Bill Allen, author and creator of The Learning to Read Program,
had challenges with reading himself. After many years of struggling,
he figured out how to correct his problems, and from that experience,
this program was developed. He began by tutoring hundreds of children
with a different program that was not available to everyone. He
wanted to create something that any family could use at home.
Three-dimensional learners form pictures in their minds when reading.
The idea of this program is to associate a picture and a corresponding
sentence for each of the most common sight words. It also practices
the concept of viewing the word in the mind's eye and touching
raised 3-D letters for each word to help the user really retain
what is being taught. This program actually presents information
to 3-D learners in the exact way they learn. This is not how reading
is taught in the school system, which is why learning disabled
students often fall behind and can't ever catch up. It's not because
they can't learn. The information just isn't being presented to
them the right way.
The program is quite simple to use once you read through all the
background information, which is very educational if you don't
understand how the mind of a dyslexic student works. There are
13 volumes in all. They cover beginning words and written characters,
pronouns, possessives, action words, contractions, opposites, and
many sight words. Each volume utilizes Bill's M.E.L.T. (Mind's
Eye Learning Technique) method, which leads the child through a
series of multisensory actions to help him accurately learn and
remember the words. Each page contains one word with an audio recording
that explains its definition, pronunciation, and spelling. There
is also a pop-up picture with a sentence that uses that word and
helps create a picture for the mind to see for future reading.
This program is geared toward 6-11 year olds; however, it could
easily be used for older struggling students or even adults (if
they don't mind the childish pictures). It is suggested that the
program can be done in as little as three to six months or for
the slower student no longer than a year. This of course would
depend on the age of the student and the severity of his reading
problems. The entire 13 volumes cost $449.95.
Here is a list of pros and cons I found while using the program:
- Pop-up pictures are very colorful and attractive to look at.
I can definitely see a child enjoying them. Some even have pieces
that move to help show the meaning of the word.
- 3-D letters add a whole different dimension to learning for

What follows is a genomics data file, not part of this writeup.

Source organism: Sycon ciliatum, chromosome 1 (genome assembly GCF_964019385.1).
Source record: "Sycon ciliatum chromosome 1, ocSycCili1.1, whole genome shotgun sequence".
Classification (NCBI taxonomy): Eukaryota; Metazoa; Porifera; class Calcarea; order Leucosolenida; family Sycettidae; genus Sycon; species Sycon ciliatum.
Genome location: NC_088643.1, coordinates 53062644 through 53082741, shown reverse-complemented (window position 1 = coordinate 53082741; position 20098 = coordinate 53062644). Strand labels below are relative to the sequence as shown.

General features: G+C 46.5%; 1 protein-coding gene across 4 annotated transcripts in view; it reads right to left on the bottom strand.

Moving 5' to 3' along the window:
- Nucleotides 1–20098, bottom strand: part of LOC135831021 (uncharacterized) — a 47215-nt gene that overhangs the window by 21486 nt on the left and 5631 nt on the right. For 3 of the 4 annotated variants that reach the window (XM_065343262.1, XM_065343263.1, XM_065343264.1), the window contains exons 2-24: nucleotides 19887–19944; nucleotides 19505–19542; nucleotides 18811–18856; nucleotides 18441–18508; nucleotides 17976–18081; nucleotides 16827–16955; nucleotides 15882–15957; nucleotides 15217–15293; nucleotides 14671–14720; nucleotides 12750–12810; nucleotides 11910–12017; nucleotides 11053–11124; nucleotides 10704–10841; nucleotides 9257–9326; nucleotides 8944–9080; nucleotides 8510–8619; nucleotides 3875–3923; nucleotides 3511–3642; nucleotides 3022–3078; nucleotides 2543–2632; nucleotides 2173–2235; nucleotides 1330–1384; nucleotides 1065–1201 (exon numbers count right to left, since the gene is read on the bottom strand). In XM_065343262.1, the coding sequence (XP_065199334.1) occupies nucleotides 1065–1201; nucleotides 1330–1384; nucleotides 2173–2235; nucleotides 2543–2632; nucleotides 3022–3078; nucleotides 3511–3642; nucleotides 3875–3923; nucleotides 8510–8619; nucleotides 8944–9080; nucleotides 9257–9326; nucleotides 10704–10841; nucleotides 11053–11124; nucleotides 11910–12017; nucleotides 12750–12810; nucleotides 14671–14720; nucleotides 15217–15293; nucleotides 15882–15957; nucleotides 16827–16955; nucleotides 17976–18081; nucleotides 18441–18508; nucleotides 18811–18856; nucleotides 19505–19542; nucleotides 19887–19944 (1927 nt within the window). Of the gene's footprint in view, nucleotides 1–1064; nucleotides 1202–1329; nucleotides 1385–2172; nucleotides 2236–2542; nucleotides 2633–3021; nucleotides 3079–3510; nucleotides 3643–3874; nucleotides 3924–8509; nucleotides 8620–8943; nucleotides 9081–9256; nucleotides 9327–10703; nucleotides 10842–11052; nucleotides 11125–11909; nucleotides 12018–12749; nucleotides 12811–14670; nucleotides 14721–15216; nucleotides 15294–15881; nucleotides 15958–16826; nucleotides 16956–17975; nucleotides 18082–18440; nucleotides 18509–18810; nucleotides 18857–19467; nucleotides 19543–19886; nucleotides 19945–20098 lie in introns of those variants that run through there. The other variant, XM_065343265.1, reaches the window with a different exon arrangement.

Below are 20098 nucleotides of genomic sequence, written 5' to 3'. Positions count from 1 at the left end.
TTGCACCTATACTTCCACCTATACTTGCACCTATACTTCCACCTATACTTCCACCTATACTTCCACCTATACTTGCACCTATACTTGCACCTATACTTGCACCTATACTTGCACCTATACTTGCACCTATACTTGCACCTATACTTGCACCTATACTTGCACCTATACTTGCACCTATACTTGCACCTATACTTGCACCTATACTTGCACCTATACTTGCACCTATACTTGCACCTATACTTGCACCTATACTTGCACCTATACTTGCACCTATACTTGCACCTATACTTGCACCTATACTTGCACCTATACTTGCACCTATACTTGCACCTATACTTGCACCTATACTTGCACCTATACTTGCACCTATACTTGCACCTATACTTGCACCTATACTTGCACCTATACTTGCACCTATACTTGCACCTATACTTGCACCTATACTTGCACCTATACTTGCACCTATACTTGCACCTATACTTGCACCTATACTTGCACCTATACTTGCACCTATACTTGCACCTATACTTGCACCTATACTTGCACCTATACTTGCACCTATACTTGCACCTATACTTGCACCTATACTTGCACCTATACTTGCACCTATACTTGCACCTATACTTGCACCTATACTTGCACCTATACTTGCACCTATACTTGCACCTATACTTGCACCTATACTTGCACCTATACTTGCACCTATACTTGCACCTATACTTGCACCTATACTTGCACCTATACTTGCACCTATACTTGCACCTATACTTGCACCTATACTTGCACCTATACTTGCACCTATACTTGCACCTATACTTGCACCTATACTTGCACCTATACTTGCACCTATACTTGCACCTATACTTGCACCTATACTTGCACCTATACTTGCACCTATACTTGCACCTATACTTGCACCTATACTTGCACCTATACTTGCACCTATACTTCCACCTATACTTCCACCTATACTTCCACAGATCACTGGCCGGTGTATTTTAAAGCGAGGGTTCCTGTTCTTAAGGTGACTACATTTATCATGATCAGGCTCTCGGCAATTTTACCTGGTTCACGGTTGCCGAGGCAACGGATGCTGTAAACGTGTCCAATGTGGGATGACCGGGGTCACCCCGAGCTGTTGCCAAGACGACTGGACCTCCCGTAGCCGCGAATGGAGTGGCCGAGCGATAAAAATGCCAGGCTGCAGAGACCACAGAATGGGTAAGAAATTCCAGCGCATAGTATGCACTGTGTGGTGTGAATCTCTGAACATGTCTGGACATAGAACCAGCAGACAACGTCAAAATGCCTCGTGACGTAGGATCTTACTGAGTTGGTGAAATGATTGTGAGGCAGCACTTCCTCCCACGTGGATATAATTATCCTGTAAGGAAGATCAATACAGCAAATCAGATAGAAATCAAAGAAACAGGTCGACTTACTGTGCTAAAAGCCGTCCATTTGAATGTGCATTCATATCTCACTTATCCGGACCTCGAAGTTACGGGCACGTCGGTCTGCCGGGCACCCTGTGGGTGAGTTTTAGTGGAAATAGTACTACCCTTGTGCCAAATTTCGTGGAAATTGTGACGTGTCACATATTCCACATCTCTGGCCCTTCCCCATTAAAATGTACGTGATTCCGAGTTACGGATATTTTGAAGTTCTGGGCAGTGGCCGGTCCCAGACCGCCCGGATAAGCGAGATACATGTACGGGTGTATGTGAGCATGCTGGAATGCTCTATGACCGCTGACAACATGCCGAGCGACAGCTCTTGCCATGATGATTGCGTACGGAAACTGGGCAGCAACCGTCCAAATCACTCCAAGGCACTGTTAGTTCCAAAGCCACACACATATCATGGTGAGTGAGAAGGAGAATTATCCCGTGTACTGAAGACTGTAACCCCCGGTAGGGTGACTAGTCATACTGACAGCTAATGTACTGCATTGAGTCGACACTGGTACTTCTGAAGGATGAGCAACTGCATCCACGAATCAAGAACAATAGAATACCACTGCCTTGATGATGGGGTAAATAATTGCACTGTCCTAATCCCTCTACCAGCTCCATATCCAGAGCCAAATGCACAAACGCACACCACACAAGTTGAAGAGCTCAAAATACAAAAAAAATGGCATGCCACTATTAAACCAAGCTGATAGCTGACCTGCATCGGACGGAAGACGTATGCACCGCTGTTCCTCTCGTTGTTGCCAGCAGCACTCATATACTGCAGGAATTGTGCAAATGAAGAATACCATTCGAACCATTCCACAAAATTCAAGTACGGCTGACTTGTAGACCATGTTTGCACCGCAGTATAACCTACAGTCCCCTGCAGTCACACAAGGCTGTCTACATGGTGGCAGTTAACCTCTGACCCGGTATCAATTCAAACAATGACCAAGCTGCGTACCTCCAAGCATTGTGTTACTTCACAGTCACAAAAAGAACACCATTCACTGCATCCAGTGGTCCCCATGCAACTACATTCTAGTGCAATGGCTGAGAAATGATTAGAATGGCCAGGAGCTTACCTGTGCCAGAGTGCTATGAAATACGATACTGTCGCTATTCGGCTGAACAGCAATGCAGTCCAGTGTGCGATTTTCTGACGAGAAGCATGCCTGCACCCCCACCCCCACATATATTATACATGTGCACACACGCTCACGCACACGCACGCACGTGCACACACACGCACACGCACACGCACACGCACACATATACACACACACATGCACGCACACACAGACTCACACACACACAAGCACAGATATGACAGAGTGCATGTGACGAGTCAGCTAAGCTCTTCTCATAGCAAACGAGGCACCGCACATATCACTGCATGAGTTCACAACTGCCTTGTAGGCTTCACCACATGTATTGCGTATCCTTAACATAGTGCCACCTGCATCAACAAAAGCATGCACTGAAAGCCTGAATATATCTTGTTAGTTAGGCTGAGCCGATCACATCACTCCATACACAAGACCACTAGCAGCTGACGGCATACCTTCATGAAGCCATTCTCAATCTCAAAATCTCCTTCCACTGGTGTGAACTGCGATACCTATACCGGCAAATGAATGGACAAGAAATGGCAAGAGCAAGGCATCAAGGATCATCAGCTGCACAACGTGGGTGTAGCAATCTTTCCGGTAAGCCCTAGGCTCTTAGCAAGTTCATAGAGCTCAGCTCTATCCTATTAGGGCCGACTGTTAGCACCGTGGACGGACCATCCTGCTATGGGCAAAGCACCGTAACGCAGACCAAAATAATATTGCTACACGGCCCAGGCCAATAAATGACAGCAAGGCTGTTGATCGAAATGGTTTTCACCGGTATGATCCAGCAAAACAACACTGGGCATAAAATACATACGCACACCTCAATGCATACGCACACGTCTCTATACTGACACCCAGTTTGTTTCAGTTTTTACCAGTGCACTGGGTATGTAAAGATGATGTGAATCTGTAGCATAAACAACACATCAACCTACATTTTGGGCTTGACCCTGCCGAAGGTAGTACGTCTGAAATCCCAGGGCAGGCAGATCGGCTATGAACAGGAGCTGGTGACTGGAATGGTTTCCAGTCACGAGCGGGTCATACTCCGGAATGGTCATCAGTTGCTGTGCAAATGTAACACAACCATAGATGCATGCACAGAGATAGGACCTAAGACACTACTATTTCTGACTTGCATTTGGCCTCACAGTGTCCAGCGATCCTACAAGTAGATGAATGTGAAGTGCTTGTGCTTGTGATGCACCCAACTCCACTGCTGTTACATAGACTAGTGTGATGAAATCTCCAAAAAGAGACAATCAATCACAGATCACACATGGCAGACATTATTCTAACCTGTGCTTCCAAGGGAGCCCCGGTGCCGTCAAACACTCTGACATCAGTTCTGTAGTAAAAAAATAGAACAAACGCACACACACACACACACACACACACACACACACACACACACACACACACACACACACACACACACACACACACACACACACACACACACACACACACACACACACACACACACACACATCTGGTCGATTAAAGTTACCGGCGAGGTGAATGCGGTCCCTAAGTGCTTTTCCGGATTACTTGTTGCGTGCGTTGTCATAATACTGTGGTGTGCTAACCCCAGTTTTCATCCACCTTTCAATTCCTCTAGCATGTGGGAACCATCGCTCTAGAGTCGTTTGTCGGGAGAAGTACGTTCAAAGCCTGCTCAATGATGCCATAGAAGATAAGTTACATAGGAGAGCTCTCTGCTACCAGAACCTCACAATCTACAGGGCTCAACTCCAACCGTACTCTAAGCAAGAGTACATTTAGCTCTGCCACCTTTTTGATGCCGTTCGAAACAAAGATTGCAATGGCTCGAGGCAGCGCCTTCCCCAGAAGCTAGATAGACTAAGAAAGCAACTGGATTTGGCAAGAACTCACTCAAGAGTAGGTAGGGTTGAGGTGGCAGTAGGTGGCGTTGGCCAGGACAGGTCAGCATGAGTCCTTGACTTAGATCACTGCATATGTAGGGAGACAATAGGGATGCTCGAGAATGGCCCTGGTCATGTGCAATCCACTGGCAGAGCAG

recognition, spelling, and visualization of the words.
- Can be used as a supplement to any reading program.
- Can be done in as little as 15-20 minutes a day.
- Batteries were provided for each of the 13 books.
- Covers tactile, visual, and auditory learning styles, so every
child is sure to gain from it.
- Creates a more fluent reader with improved reading comprehension.
- Is enjoyable for the student to do.
- Audio is a bit hard to understand at times and even has a little
static. We found a couple of buttons that didn't work. This was
easily resolved by my reading the information to my son. There
was one word where the audio mixed the pronunciation and definition
of two different words.
- The 3-D letters are not attached very well in some books. Some
letters fell off from simply being touched, and I had to glue
them back on. This was frustrating because I lost my son's attention
while I was trying to glue letters on to continue the lesson.
Many struggling learners often have attention problems, and any
time a lesson is not fully prepared, it can be a big distraction
while they wait for you to get everything together. Also, one
book had a page missing, and that threw us off for a minute.
- These books are big, and when you have 13 of them, they take
up a lot of space.
- Even though the author wants this to be available to all families,
the price still seems out of reach for a number of them, especially
While there are several things that need to be tweaked on the
construction of the books and audio recordings, I think the concept
is great and have seen an improvement in my son's reading even
though we're only halfway through the books. I asked him how he
felt about it, and he agreed that he was reading better and not
stopping as much when he came across difficult words. His comprehension
has improved because he is able to focus more on the context of
a sentence rather than the individual words themselves. Many programs
for dyslexics strictly focus on phonics and not the sight words
that trip up a struggling reader. Because this program's primary
focus is those sight words, it's a unique approach. I will be completing
the whole program with my son and saving it for future use with
both my daughters when they are old enough.